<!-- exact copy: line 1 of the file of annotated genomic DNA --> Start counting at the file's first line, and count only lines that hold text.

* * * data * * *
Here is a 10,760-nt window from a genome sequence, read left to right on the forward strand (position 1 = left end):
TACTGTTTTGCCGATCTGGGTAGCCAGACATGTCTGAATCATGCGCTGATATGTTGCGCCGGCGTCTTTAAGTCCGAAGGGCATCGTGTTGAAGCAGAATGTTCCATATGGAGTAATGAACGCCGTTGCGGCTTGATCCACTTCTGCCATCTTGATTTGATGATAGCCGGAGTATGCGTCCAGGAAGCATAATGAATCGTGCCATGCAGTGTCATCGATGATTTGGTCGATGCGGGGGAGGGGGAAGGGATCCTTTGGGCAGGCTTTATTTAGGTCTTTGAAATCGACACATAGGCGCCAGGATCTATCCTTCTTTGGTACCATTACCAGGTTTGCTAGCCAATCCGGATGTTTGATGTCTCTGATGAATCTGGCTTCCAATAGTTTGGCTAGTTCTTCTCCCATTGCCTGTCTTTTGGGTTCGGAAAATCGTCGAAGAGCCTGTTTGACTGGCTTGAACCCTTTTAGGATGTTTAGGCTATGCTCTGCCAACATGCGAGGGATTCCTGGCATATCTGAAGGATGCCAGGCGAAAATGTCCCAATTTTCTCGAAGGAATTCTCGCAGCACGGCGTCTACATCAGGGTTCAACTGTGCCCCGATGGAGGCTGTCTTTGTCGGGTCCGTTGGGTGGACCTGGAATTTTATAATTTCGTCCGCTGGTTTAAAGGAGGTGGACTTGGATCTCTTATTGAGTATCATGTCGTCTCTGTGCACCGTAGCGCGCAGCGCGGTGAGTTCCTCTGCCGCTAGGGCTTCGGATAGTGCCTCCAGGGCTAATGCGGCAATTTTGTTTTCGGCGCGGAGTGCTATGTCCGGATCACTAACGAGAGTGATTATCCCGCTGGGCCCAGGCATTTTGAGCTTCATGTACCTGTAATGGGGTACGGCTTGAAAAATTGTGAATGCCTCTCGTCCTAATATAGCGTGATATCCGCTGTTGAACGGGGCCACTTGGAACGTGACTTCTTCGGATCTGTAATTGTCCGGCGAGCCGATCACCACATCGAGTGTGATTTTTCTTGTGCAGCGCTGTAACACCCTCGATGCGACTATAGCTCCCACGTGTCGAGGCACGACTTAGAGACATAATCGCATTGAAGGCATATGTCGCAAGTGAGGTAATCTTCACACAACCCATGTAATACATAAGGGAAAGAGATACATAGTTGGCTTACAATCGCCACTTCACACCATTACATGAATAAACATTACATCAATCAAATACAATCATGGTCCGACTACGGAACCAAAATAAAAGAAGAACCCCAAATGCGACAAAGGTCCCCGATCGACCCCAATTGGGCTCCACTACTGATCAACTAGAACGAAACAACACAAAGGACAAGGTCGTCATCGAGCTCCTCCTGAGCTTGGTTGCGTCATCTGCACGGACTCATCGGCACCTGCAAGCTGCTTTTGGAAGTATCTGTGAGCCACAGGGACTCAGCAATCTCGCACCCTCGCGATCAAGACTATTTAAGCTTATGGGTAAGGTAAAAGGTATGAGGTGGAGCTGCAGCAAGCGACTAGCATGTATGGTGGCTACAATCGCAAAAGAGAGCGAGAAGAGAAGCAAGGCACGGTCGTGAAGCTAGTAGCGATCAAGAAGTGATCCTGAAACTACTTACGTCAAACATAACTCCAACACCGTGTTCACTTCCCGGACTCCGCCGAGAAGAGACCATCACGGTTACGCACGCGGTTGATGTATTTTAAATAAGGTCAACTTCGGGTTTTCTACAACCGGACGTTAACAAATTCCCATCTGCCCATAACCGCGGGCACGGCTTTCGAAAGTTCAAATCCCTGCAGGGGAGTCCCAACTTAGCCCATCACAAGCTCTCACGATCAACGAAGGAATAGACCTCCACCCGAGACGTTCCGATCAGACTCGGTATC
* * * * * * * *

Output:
Here is a 10,760-nt window from a genome sequence, read left to right on the forward strand (position 1 = left end):